Former English Premier League boss Richard Scudamore believes the lure of marquee players is overrated, saying "alchemy" can be created in the A-League through a focus on homegrown talent, good football, small stadiums and high occupancy rates.
Scudamore has landed in Australia for his first round of face-to-face talks with clubs in his new role as an advisor to the A-League, first revealed by the Herald last month.
Former Premier League boss Richard Scudamore has arrived in Australia.Credit:Getty Images
It will be a whistlestop trip for the 60-year-old, who will barely have a spare hour as he consults with owners and administrators, discusses strategy and the impending separation from Football Federation Australia, and attends fixtures on Saturday and Sunday before flying out on Monday.
In an hour-long briefing with reporters on Friday morning, Scudamore made it clear there was no silver bullet for the A-League and was not willing to make any predictions as to where it could be after five or 10 years of independence.
But he said a recent move from the clubs to prioritise youth was the right one, saying big-name marquees were not essential and pointing to Leicester City's famous title-winning season as an example of how players like Riyad Mahrez and N'Golo Kante – largely unknown at the time – can become overnight celebrities.
"Australian teams don't need a whole load of globally-recognised superstars that walk around and everybody knows who they are," Scudamore said.
I've seen every single model there is to see where football sits within the pecking order in each country.
"What you need to build is club loyalty. Homegrown is still the most exciting thing … the holy grail is the local boy made good because they are your best asset.
"My firm, simple belief is [having] your young players playing against the best foreign players you can afford to have – that's the way they develop."
The clubs believe it is Scudamore's experience at the helm of the World Leagues Forum that will prove most valuable to them as they confront the challenges of Australia's increasingly competitive sporting landscape.
"I've seen every single model there is to see where football sits within the pecking order in each country," Scudamore said.
"What I do know is this: football is the world's best game, bar none. It's a question of putting strategies in place to build this thing. It will happen, the professionalisation of football here will find its place and find its voice and the opportunity is huge."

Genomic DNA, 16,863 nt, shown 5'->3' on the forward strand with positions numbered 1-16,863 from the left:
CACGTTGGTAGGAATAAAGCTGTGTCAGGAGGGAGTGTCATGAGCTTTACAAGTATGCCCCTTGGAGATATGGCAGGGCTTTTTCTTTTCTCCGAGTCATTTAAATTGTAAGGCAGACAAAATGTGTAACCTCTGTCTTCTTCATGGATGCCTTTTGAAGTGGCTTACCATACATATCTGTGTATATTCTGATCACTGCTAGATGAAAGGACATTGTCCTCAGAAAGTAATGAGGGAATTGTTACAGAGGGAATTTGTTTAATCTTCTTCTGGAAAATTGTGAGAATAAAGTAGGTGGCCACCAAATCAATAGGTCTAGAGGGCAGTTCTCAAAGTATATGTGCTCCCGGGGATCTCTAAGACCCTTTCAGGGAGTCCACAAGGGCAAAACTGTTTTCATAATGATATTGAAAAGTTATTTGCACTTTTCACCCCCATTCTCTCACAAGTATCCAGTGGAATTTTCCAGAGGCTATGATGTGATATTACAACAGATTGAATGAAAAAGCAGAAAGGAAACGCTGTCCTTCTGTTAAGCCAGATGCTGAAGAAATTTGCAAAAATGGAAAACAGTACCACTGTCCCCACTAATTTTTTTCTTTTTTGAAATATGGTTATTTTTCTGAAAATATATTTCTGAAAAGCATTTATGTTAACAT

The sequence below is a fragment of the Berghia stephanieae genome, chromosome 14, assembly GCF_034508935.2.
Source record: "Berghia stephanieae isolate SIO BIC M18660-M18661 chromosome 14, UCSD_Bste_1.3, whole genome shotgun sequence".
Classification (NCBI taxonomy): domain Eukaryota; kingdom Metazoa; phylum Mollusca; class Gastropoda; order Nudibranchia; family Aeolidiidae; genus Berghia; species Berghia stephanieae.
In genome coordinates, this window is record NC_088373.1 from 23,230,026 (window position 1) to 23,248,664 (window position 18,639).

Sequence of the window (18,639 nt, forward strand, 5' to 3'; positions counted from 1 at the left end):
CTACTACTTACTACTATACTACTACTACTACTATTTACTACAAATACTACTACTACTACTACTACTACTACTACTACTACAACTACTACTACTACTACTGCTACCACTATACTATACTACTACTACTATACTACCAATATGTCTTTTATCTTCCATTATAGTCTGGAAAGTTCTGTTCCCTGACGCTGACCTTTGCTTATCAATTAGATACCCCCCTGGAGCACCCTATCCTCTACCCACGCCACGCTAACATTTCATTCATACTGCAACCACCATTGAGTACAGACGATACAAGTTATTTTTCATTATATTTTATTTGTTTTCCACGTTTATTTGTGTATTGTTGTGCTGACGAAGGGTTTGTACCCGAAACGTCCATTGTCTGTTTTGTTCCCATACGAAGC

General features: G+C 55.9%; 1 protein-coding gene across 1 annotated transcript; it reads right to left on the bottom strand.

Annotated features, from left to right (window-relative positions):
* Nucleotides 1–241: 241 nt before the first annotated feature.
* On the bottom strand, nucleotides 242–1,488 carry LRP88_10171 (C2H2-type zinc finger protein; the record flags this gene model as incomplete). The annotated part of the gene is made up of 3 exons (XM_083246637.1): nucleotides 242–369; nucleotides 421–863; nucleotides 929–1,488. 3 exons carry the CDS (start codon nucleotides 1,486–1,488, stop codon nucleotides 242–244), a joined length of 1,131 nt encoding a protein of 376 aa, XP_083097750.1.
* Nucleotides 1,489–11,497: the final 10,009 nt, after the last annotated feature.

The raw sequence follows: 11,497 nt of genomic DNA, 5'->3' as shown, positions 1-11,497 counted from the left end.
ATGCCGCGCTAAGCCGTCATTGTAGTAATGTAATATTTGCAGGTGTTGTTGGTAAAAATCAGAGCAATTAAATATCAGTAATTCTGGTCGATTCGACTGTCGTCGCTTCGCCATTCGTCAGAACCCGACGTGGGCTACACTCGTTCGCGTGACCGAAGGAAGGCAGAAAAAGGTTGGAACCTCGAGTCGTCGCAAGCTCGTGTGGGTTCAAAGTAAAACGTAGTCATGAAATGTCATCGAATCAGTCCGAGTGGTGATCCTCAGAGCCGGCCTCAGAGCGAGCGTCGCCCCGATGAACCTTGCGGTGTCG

Scudamore said improving the quality of the on-field product and the "intensity" of play was vital, as was enhancing it by placing teams in appropriately-sized venues that generate contagious atmospheres.
"In some ways priority number one is full attendance – occupancy, I mean. Only do then do you start to build, strategically, a product that people want to attend, want to be involved in, want to watch, and [generates] media attention," he said.
Scudamore was "excited" by the ever-changing media landscape, and believes content owners – and particularly sporting competitions – are in a powerful position.
"How that content gets delivered, distributed and monetised is a challenge and of course there's various models," he said. "The one thing about the younger generation, they are engaging more via these devices [phones] than my generation ever, ever did."
As for the prospect of linking the A-League up with a mooted national second division, and introducing a system of promotion and relegation which would drive the sort of competitive tension he believes is essential, Scudamore said he was yet to broach the topic.
"Bear with me, I've been here a day," he joked. "It's not been on my agenda yet. If we get to it, I'll share some insights. But [Major League Soccer in the US] has done pretty well in terms of attendance and interest without any promotion and relegation.
"[It] is a long way off from being strategically discussed, because I think there's other things that you've got to do before you can do it."
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